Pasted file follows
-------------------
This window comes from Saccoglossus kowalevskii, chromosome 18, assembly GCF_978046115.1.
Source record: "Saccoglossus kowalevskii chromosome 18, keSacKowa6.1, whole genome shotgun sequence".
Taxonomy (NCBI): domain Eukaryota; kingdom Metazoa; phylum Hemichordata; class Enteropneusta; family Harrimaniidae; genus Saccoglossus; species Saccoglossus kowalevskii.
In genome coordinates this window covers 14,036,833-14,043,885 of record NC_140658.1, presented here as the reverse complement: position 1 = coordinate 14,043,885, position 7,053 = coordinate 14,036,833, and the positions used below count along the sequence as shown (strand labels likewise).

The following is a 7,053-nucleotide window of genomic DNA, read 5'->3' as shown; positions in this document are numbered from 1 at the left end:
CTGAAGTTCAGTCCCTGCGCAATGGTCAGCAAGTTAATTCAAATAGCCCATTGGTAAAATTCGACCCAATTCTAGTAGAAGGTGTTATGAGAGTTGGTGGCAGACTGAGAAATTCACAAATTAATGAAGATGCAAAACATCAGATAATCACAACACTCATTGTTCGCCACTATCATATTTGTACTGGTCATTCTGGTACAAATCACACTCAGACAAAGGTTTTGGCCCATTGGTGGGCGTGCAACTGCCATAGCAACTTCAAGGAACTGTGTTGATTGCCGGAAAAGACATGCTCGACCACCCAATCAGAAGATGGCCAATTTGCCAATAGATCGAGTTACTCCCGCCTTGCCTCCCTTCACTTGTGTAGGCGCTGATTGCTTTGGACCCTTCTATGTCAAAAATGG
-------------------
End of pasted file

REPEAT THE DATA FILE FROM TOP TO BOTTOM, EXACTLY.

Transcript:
This window comes from Saccoglossus kowalevskii, chromosome 18, assembly GCF_978046115.1.
Source record: "Saccoglossus kowalevskii chromosome 18, keSacKowa6.1, whole genome shotgun sequence".
Taxonomy (NCBI): domain Eukaryota; kingdom Metazoa; phylum Hemichordata; class Enteropneusta; family Harrimaniidae; genus Saccoglossus; species Saccoglossus kowalevskii.
In genome coordinates this window covers 14,036,833-14,043,885 of record NC_140658.1, presented here as the reverse complement: position 1 = coordinate 14,043,885, position 7,053 = coordinate 14,036,833, and the positions used below count along the sequence as shown (strand labels likewise).

The following is a 7,053-nucleotide window of genomic DNA, read 5'->3' as shown; positions in this document are numbered from 1 at the left end:
CTGAAGTTCAGTCCCTGCGCAATGGTCAGCAAGTTAATTCAAATAGCCCATTGGTAAAATTCGACCCAATTCTAGTAGAAGGTGTTATGAGAGTTGGTGGCAGACTGAGAAATTCACAAATTAATGAAGATGCAAAACATCAGATAATCACAACACTCATTGTTCGCCACTATCATATTTGTACTGGTCATTCTGGTACAAATCACACTCAGACAAAGGTTTTGGCCCATTGGTGGGCGTGCAACTGCCATAGCAACTTCAAGGAACTGTGTTGATTGCCGGAAAAGACATGCTCGACCACCCAATCAGAAGATGGCCAATTTGCCAATAGATCGAGTTACTCCCGCCTTGCCTCCCTTCACTTGTGTAGGCGCTGATTGCTTTGGACCCTTCTATGTCAAAAATGG